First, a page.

Brainspin has more debunking of the scientific dodginess in the dreadful ‘why men obsess over sex’ article.

In societies with higher levels of disease, more masculine male faces are considered more attractive, more feminine male faces become more attractive when there’s less disease about, at least according to research covered in The Economist.

“I rather welcome the twang of bluegrass… from a patient‚Äôs cellphone during a psychotherapy session”. Insights into patients’ extra-therapy lives through one-side of a cellphone conversation considered by a therapist writing in The New York Times.

Psychiatry Fun looks like a promising new blog.

‘Pathways to and from violent extremism: the case for science-based field research’, just published in Edge.

The New York Times has a troubling piece about the mental health system in post-earthquake Haiti.

The award winning BPS Research Digest discusses research on how the sight of their own blood is important to some people who self-harm.

Frontier Psychiatrist has a fascinating post on how the ‘critical period’ in child development may be a result of modern family structure that differs from the collective childcare of times past.

The psychology of how certain issues become ‘sacred’ in negotiations is discussed in Scientific American.

The New York Times has a brief article on body dysmorphic disorder or BDD, where affected people come to believe that a part of their body is grossly unattractive or misshapen despite it seeming normal to others.

Study published in Frontiers in Cognition finds superior cognitive flexibility in first person shooter gamers. I have come here to chew bubble gum and switch tasks… and I’m all out of bubble gum.

When you feel weak, restating your core values can be a quick and easy self-control booster according to research covered by PsyBlog. “I say we take off and nuke the entire site from orbit. It’s the only way to be sure.” I feel better already.

Neuroworld asks the interesting question of why sex has never been offered as a legitimate public prize for doing good.

Easy tiger

Psychologist Jesse Bering has written one of the most remarkable popular science articles I have read in a very long time that discusses, believe it or not, zoophilia or the sexual attraction to animals. The piece for Scientific American is surprising, unnerving, hilarious, frightening and thought-provoking, all in equal measure.

The article considers to what extent sexual attraction to animals is a perversion, opportunistic sex act or a genuine sexual orientation and gives a comprehensive review of the (admittedly few) scientific studies in the area.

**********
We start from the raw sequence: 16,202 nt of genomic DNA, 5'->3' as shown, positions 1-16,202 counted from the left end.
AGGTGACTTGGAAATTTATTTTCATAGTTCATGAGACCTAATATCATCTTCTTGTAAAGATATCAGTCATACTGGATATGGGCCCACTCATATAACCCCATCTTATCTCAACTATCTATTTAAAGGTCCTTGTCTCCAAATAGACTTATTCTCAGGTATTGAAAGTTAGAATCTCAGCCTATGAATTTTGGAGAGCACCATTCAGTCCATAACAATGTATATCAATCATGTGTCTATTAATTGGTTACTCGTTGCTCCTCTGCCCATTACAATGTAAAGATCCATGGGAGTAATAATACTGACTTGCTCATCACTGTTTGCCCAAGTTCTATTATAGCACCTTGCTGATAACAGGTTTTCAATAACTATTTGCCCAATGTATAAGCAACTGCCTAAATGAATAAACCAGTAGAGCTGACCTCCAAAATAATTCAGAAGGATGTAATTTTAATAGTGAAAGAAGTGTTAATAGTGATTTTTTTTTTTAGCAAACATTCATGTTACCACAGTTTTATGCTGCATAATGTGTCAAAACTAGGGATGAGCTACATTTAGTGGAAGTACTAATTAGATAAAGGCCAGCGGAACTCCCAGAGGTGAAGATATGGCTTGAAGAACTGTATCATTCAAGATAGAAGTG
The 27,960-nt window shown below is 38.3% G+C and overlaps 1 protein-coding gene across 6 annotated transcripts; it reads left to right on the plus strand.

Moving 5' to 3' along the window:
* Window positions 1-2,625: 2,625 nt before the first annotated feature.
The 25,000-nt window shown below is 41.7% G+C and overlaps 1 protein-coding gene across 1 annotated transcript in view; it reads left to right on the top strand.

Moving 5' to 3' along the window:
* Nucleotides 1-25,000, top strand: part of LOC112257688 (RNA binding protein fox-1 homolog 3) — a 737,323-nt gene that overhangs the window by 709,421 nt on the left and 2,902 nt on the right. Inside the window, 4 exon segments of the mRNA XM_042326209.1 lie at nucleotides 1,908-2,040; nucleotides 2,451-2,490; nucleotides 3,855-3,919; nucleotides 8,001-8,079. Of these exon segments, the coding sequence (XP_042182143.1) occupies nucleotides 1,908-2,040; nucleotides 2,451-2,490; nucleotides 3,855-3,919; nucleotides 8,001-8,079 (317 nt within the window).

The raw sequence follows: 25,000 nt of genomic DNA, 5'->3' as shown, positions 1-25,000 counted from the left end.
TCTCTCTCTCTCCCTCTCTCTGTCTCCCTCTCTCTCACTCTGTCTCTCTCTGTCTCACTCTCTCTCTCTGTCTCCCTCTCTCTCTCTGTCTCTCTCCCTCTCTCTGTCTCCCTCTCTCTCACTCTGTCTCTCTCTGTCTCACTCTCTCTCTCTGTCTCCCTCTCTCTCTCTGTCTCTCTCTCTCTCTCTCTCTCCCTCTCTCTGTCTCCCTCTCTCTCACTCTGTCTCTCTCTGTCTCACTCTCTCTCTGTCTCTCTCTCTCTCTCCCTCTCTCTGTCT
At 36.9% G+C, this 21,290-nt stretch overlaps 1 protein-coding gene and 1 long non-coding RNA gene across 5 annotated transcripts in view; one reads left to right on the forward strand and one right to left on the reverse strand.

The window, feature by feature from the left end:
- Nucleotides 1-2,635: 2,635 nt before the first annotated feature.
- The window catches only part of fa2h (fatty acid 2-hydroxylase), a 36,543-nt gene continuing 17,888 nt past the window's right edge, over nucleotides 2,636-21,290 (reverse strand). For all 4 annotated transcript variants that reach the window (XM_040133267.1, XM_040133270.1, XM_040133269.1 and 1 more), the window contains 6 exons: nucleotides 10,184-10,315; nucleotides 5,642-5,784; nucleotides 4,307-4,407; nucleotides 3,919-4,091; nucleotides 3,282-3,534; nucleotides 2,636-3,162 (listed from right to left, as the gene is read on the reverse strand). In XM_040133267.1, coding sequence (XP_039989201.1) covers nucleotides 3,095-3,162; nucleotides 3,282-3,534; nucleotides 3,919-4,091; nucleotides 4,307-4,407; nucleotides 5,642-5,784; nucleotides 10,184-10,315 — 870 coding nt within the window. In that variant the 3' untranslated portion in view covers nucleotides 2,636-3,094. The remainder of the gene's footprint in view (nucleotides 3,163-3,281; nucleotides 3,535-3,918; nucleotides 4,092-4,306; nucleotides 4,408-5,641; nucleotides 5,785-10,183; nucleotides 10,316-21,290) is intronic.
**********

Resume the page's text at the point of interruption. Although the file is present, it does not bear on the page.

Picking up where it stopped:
But the stereotypical portrait of the zoophile as a woman-deprived, down-on-the-farm, and poorly educated male is presently being challenged by some contemporary findings. The most fascinating of these, in my opinion, is a set of two case studies published by University of Montreal psychologist Christopher Earls and his colleague Martin Lalumière, of the University of Lethbridge. The first case study appeared in 2002 in the journal Sexual Abuse and documented the story of a low-IQ’ed, antisocial, fifty-four-year-old convict who had a strong sexual interest in horses. In fact, this was why he was in prison for the fourth time on related offenses; in the latest incident, he had cruelly killed a mare out of jealousy because he thought she’d been giving eyes to a certain stallion. (You thought you had issues.)

The man’s self-reported sexual interest in mares was actually verified by a controlled, phallometric study. When hooked up to a penile plethysmograph [a hard-on measuring device] and shown nude photos of all varieties and ages of humans, the man was decidedly flaccid. Nothing happening down there either when he looked at slides of cats, dogs, sheep, chickens, or cows. But he certainly wasn’t impotent, as the researchers clearly observed when the subject was shown images of horses.


The documentary Animal Passions is a serious attempt to understand the motivations of people who are sexually attracted to animals. Many of the people claim, apparently sincerely, to want to be in fulfilling romantic relationships with other species. Needless to say, it is similarly eye-opening. Although unnerving at times, it is not gratuitious and, in fact, is available on YouTube.

Bering discusses what science and philosophy makes of these unusual attractions and does a fantastic job of covering a difficult topic.

Link to Bering’s article on zoophilia at Scientific American.

Opening the mind to moral persuasion

This week’s Nature has an article arguing that the recently popular field of moral psychology has neglected the role of public debate and personal reflection in the development of our morality.

The piece is by psychologist Paul Bloom, well known for his work on how we solve ethical problems – something which has become a hot topic in recent years as traditionally philosophical issues have been taken into the lab.

Indeed, many psychologists think that the reasoned arguments we make about why we have certain beliefs are mostly post-hoc justifications for gut reactions. As the social psychologist Jonathan Haidt puts it, although we like to think of ourselves as judges, reasoning through cases according to deeply held principles, in reality we are more like lawyers, making arguments for positions that have already been established. This implies we have little conscious control over our sense of right and wrong.